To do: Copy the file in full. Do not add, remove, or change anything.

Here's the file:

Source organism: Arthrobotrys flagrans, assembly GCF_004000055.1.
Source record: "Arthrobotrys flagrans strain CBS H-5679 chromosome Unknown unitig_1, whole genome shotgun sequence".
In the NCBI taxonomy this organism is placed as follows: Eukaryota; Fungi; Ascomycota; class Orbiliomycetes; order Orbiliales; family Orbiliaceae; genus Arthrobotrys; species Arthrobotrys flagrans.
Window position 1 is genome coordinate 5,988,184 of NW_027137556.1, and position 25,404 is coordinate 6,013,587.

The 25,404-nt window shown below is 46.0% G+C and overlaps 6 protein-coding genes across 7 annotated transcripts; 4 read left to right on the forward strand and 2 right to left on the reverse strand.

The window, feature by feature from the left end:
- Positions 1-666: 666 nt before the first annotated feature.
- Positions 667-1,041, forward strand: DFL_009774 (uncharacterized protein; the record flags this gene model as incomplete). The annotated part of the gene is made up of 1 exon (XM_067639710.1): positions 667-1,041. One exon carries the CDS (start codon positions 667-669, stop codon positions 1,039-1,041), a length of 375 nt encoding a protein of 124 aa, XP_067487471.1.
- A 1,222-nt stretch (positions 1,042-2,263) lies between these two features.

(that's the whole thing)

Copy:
Source organism: Arthrobotrys flagrans, assembly GCF_004000055.1.
Source record: "Arthrobotrys flagrans strain CBS H-5679 chromosome Unknown unitig_1, whole genome shotgun sequence".
In the NCBI taxonomy this organism is placed as follows: Eukaryota; Fungi; Ascomycota; class Orbiliomycetes; order Orbiliales; family Orbiliaceae; genus Arthrobotrys; species Arthrobotrys flagrans.
Window position 1 is genome coordinate 5,988,184 of NW_027137556.1, and position 25,404 is coordinate 6,013,587.

The 25,404-nt window shown below is 46.0% G+C and overlaps 6 protein-coding genes across 7 annotated transcripts; 4 read left to right on the forward strand and 2 right to left on the reverse strand.

The window, feature by feature from the left end:
- Positions 1-666: 666 nt before the first annotated feature.
- Positions 667-1,041, forward strand: DFL_009774 (uncharacterized protein; the record flags this gene model as incomplete). The annotated part of the gene is made up of 1 exon (XM_067639710.1): positions 667-1,041. One exon carries the CDS (start codon positions 667-669, stop codon positions 1,039-1,041), a length of 375 nt encoding a protein of 124 aa, XP_067487471.1.
- A 1,222-nt stretch (positions 1,042-2,263) lies between these two features.